The use and maintenance of visible light activating units in general practice.
AIM: The present study to investigate the use, care and maintenance of light units in everyday clinical practice was undertaken to complement light unit emission surveys, with a view to developing a protocol for light unit use and care in everyday clinical practice. METHOD: The investigative work comprised a survey of selected practices in the Blackburn area with follow-up practice visits to examine light units in situ, and to glean additional information in respect of light unit use and care in the practice environment. RESULTS: Completed questionnaires were returned by 54 of 77 selected practices--a 70% response, including information in relation to 164 light units. Subsequently, 100 (61%) of these light units were examined in 42 practices according to a standardised protocol. The use and care of the light units included in the study was found to be very variable. In addition to finding that 28 (28%) had inadequate light output (<300 mW/cm2), many of the light units were found to be damaged or repaired (47, 47%). Thirty five (35%) of the light units inspected were found to have varying amounts of material adherent to the light guide exit portal. CONCLUSION: It is concluded that practitioners should address practical aspects of their increasing reliance on light units, and to this end, guidance is offered on visible light curing and the care and maintenance of light units. (+info)
Quality assurance in health care: missions, goals, activities.
The most challenging mission of medical personnel today is quality assurance in health care. To meet this challenge, the essential elements of a six-phase system for total quality control for the medical laboratory are outlined under the headings of design control, incoming material control, process control, output control, reliability control, and special verification studies. Review of existing goals and activities of programs related to this mission indicates both problems and rich opportunities for individual laboratory professionals and their organizations. For effective implementation of this mission, the laboratory professionals will have to create the atmosphere of a collegium where all interested scientists communicate across disciplines to eliminate the systematic biases and improve the accuracy, precision, and specificity of clinical laboratory measuring systems, to assure medically meaningful and useful assay results for the broad spectrum of health care that is necessary for the well, the near-well, and the sick. (+info)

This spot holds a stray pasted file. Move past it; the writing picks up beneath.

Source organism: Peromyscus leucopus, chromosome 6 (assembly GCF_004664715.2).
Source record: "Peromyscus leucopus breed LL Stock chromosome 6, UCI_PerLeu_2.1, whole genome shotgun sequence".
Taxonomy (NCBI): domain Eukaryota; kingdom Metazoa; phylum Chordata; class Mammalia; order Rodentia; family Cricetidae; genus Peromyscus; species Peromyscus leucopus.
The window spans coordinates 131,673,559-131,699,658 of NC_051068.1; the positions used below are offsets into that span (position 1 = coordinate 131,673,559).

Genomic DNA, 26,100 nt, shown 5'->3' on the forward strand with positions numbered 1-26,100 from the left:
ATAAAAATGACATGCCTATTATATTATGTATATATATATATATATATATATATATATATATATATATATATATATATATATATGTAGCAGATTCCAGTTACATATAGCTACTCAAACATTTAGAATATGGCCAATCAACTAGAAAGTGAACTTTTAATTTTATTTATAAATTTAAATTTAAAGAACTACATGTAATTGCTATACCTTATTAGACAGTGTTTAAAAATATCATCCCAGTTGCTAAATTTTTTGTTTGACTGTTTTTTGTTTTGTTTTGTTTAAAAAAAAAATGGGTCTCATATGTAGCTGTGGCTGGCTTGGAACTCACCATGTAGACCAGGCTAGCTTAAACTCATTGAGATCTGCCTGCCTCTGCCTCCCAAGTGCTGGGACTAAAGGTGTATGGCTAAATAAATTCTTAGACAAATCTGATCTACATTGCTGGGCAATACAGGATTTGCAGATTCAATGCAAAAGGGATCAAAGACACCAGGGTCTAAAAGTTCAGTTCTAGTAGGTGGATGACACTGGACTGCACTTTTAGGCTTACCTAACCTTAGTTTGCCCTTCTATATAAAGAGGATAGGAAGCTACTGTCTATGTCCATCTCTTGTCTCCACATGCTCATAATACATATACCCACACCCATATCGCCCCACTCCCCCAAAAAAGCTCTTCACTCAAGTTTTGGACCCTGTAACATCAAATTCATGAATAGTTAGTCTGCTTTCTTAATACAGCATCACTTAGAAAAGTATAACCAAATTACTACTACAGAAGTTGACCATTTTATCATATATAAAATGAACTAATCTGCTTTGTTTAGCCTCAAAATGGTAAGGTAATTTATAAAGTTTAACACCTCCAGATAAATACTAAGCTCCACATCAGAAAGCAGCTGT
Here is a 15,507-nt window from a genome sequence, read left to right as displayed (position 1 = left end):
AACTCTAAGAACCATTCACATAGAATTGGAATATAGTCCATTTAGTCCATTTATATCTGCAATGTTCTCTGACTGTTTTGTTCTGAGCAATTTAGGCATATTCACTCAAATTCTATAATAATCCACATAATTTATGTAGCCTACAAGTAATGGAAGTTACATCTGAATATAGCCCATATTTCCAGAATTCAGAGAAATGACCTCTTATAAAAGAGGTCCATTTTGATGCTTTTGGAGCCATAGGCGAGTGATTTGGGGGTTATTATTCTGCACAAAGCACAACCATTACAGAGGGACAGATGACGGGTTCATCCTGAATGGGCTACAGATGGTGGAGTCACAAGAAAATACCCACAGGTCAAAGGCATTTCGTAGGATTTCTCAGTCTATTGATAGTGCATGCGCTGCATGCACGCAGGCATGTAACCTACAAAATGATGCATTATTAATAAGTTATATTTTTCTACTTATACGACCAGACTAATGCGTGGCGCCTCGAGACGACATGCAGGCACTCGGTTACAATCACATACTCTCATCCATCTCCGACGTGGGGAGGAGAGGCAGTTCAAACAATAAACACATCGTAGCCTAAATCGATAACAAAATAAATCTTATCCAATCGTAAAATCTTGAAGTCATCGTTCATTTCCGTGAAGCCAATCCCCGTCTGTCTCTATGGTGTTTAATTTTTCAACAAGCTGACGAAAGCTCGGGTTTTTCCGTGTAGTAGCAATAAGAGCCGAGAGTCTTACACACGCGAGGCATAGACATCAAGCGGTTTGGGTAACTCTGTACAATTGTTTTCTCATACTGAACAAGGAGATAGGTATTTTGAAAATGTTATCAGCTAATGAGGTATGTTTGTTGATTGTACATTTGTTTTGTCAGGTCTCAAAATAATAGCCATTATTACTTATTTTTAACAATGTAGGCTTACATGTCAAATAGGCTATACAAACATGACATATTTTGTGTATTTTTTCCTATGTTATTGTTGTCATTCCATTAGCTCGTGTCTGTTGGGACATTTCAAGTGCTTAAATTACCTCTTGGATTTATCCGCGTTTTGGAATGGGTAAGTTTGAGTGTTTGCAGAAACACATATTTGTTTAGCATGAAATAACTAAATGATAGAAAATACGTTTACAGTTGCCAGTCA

Sphygmomanometers in use in general practice: an overlooked aspect of quality in patient care.
OBJECTIVES: To assess the condition, accuracy and safety of mercury and anaeroid sphygmomanometers in use in general practice and to pilot a scheme for sphygmomanometer maintenance within the district. DESIGN: Instruments were checked on site according to set protocols which related to established guidelines and standards and data were entered into a specially designed database. Mercury sphygmomanometers were removed to the laboratory for servicing. Practices received written feedback on the condition of each instrument checked, repairs undertaken and advice, where necessary, for further work required. Participant views on the scheme were sought. MATERIALS AND METHODS: A total of 472 instruments (75.4% mercury) located in 86 general practices (87.8% of practices participated) in a health district in the West Midlands. Instruments were checked against 28 (mercury) and 25 (anaeroid) quality standards and (for mercury instruments) against British Hypertension Society guidelines. RESULTS: 69.1% of mercury and 95.7% of anaeroid instruments checked, had no service records. Of the remainder, only 29 mercury (8.1%) and one anaeroid (0.9%) had a record of a check or service within the previous 12 months. None of the instruments met all of the relevant quality standards and 14 (3.9%) mercury and seven (6.1%) anaeroid instruments met less than half. A large proportion of mercury sphygmomanometers tested had defects likely to affect recommended measurement technique. Only two-thirds were accurate at all pressure levels tested. Only 38.8% of anaeroid instruments were accurate at all test pressure levels. CONCLUSIONS: The level of defects noted could have an impact on diagnosis and monitoring of hypertension. (+info)
Is home renovation or repair a risk factor for exposure to lead among children residing in New York City?
Children can be lead poisoned when leaded paint is disturbed during home renovation or repair. We conducted a case-control study to assess the association between elevated blood lead levels (BLLs) in children younger than 5 years of age and renovation or repair of homes built before 1950 in New York City. In 1998, we interviewed parents of 106 case children (BLLs >/= 10 micro g/dL) and 159 control children (BLLs +info)